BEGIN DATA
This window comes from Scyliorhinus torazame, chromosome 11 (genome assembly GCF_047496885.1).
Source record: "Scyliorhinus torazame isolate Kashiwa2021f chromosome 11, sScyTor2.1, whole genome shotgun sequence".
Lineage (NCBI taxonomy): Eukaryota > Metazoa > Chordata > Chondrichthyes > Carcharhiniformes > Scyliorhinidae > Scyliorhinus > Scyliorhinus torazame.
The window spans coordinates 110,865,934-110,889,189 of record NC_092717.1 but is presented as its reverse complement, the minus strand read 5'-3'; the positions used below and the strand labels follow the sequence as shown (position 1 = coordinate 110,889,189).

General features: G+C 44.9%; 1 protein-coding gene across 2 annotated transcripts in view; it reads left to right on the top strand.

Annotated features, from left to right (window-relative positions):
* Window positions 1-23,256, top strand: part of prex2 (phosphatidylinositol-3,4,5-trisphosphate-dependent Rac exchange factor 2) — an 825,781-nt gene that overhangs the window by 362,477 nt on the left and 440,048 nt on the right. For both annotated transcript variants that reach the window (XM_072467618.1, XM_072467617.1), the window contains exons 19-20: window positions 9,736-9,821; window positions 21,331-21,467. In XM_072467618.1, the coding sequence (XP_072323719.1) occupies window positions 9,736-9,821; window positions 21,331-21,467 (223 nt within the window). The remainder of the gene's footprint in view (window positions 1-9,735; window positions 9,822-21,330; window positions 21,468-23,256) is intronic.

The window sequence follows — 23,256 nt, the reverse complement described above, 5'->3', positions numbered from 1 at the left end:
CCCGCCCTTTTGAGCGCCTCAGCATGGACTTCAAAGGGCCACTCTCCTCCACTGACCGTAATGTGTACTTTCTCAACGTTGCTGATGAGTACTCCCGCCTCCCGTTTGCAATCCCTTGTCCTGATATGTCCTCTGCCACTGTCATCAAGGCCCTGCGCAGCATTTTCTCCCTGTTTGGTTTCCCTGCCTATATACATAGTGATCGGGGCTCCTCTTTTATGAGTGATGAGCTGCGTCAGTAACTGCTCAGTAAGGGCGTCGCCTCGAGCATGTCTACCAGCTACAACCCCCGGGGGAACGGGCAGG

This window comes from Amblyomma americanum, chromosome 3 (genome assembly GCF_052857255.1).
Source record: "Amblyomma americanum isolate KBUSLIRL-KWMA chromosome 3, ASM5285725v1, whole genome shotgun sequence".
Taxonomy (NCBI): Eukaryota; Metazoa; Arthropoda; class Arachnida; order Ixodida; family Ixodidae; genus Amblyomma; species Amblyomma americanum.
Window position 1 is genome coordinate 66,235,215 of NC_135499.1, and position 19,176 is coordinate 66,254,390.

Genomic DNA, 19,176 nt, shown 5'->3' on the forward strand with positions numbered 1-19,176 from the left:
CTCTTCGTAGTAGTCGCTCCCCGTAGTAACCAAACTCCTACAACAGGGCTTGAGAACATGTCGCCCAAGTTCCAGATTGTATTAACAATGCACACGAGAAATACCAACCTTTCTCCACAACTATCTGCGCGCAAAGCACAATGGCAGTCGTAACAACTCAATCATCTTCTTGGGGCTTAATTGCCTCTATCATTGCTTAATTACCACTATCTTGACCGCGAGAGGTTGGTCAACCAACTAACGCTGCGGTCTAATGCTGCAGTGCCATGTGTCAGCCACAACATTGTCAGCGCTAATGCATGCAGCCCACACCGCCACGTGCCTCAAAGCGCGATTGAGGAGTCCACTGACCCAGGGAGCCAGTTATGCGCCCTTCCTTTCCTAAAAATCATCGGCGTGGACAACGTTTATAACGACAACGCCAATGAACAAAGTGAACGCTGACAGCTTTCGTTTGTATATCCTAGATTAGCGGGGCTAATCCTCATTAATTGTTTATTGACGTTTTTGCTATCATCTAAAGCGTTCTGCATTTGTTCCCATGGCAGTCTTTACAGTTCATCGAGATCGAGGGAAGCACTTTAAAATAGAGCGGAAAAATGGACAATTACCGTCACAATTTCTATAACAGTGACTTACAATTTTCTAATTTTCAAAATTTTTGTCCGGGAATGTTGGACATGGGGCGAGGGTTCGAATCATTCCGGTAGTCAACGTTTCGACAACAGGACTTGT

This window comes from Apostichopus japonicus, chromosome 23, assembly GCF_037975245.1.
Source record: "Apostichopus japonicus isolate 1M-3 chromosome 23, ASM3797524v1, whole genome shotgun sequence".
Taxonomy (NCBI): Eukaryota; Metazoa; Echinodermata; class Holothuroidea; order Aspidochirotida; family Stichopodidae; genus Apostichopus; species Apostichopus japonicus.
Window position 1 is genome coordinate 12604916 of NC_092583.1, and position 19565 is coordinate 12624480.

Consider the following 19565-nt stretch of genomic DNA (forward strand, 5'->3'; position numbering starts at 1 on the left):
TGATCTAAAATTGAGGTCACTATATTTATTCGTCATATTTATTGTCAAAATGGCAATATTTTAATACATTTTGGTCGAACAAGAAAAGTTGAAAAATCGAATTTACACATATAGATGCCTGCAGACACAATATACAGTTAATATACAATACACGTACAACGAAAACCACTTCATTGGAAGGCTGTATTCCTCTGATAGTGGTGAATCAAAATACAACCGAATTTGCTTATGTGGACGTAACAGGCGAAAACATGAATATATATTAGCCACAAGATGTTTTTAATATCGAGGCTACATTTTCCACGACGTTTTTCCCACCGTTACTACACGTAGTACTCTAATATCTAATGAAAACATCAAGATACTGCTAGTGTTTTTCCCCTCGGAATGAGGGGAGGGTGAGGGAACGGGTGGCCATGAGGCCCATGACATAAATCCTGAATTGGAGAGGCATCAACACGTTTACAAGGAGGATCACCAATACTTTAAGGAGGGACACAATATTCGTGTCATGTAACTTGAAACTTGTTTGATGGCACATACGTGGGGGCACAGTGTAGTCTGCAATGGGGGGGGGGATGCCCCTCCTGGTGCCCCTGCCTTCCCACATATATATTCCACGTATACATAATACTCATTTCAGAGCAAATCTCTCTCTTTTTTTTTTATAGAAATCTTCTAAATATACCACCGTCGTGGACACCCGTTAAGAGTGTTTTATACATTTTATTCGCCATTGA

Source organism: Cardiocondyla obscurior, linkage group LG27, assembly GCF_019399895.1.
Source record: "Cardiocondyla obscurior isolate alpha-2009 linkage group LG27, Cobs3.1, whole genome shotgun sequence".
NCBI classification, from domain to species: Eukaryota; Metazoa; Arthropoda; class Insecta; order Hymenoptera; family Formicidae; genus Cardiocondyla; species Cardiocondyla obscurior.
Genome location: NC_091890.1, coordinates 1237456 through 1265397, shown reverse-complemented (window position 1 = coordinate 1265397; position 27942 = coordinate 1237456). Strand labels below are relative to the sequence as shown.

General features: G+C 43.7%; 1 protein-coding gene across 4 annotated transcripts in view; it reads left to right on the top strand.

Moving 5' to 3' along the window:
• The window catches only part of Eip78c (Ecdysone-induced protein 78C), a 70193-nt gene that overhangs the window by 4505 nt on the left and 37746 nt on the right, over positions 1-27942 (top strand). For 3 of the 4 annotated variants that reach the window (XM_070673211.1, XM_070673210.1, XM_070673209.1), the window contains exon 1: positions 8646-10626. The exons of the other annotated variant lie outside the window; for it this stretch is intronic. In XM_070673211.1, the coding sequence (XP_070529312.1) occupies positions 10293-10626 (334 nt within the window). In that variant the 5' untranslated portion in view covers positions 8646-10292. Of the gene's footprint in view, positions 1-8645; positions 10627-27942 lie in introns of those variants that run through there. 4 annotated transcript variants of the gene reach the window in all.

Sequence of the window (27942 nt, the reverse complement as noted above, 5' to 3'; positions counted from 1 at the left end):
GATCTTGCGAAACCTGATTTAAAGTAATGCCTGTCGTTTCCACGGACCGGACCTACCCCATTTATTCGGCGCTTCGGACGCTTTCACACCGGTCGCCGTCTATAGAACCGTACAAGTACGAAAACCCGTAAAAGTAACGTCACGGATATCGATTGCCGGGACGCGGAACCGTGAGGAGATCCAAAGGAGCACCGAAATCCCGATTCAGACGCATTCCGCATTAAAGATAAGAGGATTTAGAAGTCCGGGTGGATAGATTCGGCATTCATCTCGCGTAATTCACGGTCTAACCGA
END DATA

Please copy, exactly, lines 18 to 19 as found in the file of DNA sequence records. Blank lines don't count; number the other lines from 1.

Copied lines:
Taxonomy (NCBI): Eukaryota; Metazoa; Echinodermata; class Holothuroidea; order Aspidochirotida; family Stichopodidae; genus Apostichopus; species Apostichopus japonicus.
Window position 1 is genome coordinate 12604916 of NC_092583.1, and position 19565 is coordinate 12624480.